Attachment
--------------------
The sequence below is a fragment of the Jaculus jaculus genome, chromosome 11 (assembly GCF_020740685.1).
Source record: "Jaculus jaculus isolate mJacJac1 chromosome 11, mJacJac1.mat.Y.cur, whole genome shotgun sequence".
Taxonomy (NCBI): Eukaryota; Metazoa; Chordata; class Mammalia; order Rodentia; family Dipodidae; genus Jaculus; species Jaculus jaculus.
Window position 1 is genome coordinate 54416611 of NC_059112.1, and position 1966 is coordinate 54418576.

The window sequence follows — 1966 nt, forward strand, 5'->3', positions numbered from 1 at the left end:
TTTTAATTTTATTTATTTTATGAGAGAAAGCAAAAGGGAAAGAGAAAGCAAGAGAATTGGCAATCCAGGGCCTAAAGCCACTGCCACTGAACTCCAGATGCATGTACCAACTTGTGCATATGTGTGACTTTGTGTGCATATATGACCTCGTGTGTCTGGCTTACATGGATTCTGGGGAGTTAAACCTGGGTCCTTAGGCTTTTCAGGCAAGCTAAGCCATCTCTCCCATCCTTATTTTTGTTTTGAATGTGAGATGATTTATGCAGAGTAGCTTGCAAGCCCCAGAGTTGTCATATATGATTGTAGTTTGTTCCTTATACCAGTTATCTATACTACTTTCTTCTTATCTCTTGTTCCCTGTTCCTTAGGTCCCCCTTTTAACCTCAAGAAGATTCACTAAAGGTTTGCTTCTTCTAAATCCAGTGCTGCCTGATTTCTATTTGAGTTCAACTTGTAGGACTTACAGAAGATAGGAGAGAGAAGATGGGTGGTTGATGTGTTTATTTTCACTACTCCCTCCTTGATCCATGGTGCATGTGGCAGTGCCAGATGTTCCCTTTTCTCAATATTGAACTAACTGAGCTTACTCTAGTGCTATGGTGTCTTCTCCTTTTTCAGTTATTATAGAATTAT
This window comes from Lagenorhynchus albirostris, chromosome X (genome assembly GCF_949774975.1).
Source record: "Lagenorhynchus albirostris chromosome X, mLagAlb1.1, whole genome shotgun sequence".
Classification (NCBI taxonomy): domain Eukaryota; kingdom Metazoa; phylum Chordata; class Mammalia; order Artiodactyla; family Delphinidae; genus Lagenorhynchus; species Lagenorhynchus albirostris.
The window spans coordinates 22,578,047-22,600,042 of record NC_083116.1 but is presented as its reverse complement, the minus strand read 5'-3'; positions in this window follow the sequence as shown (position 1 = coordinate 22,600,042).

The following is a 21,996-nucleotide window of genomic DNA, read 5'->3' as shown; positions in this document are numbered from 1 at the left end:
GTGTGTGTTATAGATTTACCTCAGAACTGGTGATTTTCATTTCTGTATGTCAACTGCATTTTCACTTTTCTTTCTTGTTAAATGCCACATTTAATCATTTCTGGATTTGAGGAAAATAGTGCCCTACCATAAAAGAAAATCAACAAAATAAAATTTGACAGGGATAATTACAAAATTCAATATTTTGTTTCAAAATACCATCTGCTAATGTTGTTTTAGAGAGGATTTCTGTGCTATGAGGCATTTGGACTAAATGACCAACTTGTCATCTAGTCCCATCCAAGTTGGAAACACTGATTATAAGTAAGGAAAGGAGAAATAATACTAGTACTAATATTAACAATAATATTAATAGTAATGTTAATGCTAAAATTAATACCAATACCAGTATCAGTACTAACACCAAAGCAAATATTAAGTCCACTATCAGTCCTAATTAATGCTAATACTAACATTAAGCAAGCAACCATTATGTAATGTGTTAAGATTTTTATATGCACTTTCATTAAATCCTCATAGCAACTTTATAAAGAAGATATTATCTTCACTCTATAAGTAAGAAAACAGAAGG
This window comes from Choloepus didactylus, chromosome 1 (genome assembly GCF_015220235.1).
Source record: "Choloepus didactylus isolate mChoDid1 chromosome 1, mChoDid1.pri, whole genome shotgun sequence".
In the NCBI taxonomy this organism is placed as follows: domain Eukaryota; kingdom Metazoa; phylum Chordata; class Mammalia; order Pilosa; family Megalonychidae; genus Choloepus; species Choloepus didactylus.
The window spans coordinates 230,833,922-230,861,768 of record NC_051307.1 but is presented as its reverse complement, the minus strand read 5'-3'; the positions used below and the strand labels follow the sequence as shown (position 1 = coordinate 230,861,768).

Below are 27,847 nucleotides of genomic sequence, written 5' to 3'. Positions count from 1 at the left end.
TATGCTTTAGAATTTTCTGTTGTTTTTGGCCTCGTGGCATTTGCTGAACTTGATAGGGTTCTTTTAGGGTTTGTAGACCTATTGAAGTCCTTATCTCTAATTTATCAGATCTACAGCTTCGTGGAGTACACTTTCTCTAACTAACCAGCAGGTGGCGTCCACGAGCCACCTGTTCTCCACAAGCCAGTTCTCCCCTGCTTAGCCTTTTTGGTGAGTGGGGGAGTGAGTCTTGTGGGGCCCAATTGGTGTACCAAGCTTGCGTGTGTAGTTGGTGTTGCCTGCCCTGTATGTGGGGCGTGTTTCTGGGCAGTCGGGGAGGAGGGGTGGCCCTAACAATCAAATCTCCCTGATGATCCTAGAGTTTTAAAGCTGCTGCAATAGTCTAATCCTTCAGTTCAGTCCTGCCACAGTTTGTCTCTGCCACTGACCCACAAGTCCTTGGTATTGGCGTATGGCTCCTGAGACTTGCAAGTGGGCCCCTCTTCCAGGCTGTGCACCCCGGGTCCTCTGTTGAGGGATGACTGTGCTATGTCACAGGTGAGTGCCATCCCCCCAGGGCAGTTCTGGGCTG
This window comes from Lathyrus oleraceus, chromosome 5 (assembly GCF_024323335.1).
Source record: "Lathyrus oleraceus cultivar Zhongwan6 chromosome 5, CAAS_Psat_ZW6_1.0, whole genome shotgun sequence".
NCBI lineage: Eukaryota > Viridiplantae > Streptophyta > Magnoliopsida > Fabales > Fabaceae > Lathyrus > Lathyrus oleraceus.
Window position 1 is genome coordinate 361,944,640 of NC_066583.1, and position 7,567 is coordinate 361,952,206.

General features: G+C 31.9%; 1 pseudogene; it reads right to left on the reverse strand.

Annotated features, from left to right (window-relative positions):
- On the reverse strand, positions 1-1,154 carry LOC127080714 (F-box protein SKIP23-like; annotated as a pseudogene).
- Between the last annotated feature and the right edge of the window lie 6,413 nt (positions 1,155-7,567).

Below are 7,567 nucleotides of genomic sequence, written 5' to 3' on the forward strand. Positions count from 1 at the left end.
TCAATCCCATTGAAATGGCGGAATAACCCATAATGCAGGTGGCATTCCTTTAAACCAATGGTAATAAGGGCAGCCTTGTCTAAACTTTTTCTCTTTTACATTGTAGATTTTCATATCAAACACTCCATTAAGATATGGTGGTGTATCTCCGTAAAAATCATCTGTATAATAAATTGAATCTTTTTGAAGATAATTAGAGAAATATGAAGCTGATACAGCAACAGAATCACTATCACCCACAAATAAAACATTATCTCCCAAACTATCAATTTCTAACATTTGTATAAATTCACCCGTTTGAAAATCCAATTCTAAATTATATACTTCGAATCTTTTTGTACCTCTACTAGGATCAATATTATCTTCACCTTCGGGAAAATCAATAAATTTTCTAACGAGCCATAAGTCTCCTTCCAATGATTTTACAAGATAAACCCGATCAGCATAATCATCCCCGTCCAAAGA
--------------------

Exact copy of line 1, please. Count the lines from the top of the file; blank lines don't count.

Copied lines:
The sequence below is a fragment of the Jaculus jaculus genome, chromosome 11 (assembly GCF_020740685.1).